St. Peter Chrysologos (380-450) on the Heavenly Bread of the Lord’s Prayer

One of the under-appreciated giants of the early Church is St. Peter Chrysologus (380-450), who was Archbishop of Ravenna. He has his given last name “Chrysologus” because it means, literally, “the Golden-worded” (Χρυσο-λόγος, i.e., he preached gold.) It is similar to St. John Chrysostom whose name Chrysostomos means “the Golden Tongue”.

He gives a nugget of gold in his commentary on the Lord’s prayer on the part which says, “give us our daily bread”, and I am happy to share it with you all. *Notice the continuity of “flesh” from that which took residence in Mary, died on the cross, and was buried in the tomb with what St. Peter believed was placed in the Church and its altars. A spiritual presence (absent of substance) doesn’t get placed somewhere (or at least, it is very unlikely he thought of it this way)*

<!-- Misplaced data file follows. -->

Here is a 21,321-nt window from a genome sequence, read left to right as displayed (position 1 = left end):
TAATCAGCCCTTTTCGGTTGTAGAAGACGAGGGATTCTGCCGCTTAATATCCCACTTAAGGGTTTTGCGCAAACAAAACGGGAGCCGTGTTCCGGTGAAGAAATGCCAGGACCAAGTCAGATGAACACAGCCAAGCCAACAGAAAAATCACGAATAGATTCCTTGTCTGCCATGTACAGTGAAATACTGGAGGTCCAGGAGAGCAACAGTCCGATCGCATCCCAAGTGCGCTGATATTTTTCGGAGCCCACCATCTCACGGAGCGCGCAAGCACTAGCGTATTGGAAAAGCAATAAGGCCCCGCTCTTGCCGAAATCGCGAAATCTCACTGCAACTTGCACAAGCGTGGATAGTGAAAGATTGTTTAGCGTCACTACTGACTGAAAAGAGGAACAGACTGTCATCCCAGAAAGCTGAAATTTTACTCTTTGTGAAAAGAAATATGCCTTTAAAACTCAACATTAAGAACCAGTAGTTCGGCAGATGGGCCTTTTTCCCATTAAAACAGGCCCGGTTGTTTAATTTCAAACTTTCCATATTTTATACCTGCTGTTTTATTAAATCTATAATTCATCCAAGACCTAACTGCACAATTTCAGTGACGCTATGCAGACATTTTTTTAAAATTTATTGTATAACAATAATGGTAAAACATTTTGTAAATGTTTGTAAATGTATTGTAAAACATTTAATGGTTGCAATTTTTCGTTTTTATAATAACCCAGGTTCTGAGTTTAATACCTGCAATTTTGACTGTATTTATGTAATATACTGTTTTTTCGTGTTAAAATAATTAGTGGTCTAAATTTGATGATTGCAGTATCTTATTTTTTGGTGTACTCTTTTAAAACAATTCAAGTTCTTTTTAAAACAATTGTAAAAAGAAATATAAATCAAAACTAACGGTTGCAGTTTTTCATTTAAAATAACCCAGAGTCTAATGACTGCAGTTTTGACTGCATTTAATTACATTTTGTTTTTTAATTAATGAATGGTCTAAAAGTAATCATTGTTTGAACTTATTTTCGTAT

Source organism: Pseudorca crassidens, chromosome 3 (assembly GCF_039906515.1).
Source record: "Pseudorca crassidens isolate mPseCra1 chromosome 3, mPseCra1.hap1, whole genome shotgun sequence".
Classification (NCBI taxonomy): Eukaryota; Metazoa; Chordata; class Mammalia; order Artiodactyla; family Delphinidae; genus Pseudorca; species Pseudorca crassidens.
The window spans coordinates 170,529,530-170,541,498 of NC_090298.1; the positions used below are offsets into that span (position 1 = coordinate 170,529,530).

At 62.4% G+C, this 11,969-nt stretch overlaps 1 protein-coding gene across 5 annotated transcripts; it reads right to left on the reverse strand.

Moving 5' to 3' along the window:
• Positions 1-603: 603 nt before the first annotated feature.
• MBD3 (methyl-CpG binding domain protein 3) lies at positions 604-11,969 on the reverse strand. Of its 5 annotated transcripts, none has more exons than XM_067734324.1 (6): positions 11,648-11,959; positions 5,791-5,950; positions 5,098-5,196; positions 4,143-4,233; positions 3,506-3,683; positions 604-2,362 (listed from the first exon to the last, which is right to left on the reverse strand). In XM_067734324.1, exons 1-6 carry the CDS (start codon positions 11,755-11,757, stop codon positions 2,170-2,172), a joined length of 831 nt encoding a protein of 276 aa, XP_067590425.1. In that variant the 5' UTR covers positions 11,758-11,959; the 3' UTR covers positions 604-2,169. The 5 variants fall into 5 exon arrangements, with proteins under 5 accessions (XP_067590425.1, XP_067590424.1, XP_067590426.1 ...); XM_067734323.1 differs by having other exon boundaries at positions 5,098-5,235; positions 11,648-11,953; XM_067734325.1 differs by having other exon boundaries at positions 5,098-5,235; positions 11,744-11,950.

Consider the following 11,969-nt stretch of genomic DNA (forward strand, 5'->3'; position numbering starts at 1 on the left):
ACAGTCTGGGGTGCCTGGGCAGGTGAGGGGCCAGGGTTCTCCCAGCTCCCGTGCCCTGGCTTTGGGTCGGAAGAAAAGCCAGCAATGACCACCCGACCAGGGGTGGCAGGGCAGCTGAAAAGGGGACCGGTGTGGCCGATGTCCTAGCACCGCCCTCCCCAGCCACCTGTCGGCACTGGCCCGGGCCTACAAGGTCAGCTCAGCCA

He writes:

“The heavenly Father is encouraging us, as heavenly sons, to ask for heavenly bread. He said: 𝘐 𝘢𝘮 𝘵𝘩𝘦 𝘣𝘳𝘦𝘢𝘥 𝘵𝘩𝘢𝘵 𝘩𝘢𝘴 𝘤𝘰𝘮𝘦 𝘥𝘰𝘸𝘯 𝘧𝘳𝘰𝘮 𝘩𝘦𝘢𝘷𝘦𝘯 (John 6:41). He is the Bread sown in the Virgin, leavened in the flesh, moulded in His passion, baked in the furnace of the sepulchre, 𝒑𝒍𝒂𝒄𝒆𝒅 𝒊𝒏 𝒕𝒉𝒆 𝒄𝒉𝒖𝒓𝒄𝒉𝒆𝒔, 𝒂𝒏𝒅 𝒔𝒆𝒕 𝒖𝒑𝒐𝒏 𝒕𝒉𝒆 𝒂𝒍𝒕𝒂𝒓𝒔, 𝒘𝒉𝒊𝒄𝒉 𝒅𝒂𝒊𝒍𝒚 𝒔𝒖𝒑𝒑𝒍𝒊𝒆𝒔 𝒉𝒆𝒂𝒗𝒆𝒏𝒍𝒚 𝒇𝒐𝒐𝒅 𝒇𝒐𝒓 𝒕𝒉𝒆 𝒇𝒂𝒊𝒕𝒉𝒇𝒖𝒍”

(Sermon 67; Eng. Trans: Claire Russell, 𝐺𝑙𝑖𝑚𝑝𝑠𝑒𝑠 𝑜𝑓 𝑡ℎ𝑒 𝐶ℎ𝑢𝑟𝑐ℎ 𝐹𝑎𝑡ℎ𝑒𝑟𝑠: 𝑆𝑒𝑙𝑒𝑐𝑡𝑖𝑜𝑛𝑠 𝑓𝑟𝑜𝑚 𝑡ℎ𝑒 𝑊𝑟𝑖𝑡𝑖𝑛𝑔𝑠 𝑜𝑓 𝑡ℎ𝑒 𝐹𝑎𝑡ℎ𝑒𝑟𝑠 𝑜𝑓 𝑡ℎ𝑒 𝐶ℎ𝑢𝑟𝑐ℎ (London: Scepter, 2008), 365.)